Chinese Taipei

Tsung-Hau Jen
Che-Di Lee
Kuan-Ming Chen
Pei-Hua Lo
Chen-Yung Lin
Science Education Center, National Taiwan Normal University

Overview of Education System

The administration of education in Taiwan is carried out in a unified, two-tiered system that includes the Ministry of Education at the central level and bureaus of education at the local level. Depending on the administrative division, the functions and authority of the government organizations are different. Before the 1990s, the central government set educational policy at the local level. Since then, to adapt to social changes, educational reforms have led to an increase in the authority of local governments over educational policy.1,2

Formal education from preprimary school to university includes nine years of compulsory education. The total time that students spend in formal education varies but normally includes two years of preprimary school, six years of primary school, three years of junior high school, three years of senior high school or senior vocational school, and four to seven years of college or university. The compulsory education program, implemented in 1968, comprises Grades 1 to 9 (primary school and junior high school). The central government is preparing to implement a 12 year national education program in 2018.3 After college or university, advanced education programs leading to a master’s degree (one to four years) or a doctoral degree (two to seven years) are optional. At all levels of formal education, special education programs are available to students with physical or mental disabilities.

Since the 1990s, the public has called for educational reform in response to societal changes. Beginning with the Education Basic Law, which was announced on June 23, 1999, many reform initiatives have been carried out.4 Among them, the implementation of the Integrated Curricula for Grades 1 to 9 and Multi-Route Promotion Program have exerted the greatest influence on elementary and secondary school educational practices.5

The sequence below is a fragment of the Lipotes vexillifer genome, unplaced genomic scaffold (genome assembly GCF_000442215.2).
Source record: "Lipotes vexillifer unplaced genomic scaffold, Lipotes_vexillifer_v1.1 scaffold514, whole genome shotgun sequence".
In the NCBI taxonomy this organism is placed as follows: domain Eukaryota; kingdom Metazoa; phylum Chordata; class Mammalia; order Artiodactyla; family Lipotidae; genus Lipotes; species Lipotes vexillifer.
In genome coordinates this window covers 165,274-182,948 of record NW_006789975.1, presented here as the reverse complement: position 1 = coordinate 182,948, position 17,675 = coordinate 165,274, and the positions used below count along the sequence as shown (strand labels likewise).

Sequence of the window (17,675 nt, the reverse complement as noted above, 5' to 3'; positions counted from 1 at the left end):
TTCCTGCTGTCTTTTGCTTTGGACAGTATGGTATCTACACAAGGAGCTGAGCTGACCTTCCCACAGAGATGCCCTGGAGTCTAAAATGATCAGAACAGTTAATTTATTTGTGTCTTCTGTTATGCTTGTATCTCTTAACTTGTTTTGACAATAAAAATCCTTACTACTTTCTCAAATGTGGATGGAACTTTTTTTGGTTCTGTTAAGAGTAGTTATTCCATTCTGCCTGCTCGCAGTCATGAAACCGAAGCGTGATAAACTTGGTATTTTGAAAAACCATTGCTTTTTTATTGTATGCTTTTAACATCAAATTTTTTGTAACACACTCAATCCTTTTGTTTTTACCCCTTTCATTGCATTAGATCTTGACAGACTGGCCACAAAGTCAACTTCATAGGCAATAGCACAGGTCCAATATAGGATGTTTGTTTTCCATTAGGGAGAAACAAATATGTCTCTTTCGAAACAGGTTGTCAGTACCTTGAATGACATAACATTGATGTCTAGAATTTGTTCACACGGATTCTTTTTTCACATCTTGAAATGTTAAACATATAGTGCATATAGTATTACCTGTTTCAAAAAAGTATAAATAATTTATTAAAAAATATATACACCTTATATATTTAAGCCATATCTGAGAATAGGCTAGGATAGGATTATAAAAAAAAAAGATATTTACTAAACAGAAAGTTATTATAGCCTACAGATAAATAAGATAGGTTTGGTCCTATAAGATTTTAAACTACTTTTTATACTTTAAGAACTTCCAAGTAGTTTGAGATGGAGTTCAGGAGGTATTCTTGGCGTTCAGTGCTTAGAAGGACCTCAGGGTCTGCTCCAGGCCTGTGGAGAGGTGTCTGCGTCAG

Before these educational reforms, elementary and junior high school curricula were developed separately by independent committees and were not integrated. In order to eliminate the discrepancies between these curricula, education officials invited experts in education and subject-related areas to create an integrated curriculum framework for Grades 1 to 9. Based on this framework, the Grades 1 to 9 Curriculum Guidelines were implemented in first grade in 2001 and in all grades in 2004. To initiate the 12 year national education program, a new curriculum framework for Grades 1 to 12 was drafted and presented to the public for review in 2015. The central government plans to implement the new curriculum framework in 2018.6,7

Languages of Instruction

The official language of Taiwan is Mandarin Chinese, but many people also speak Min-nan (the Southern Min dialect, also known as Holo). Smaller groups of Hakka and indigenous people have preserved their own languages, and some elders can speak Japanese (if they were taught to use the language when Taiwan was colonized by Japan before 1945). In primary and secondary schools, Mandarin Chinese is the language of instruction, and courses are offered in Taiwanese dialects and foreign languages. The language of instruction for mathematics and science in the fourth and eighth grades is Mandarin Chinese.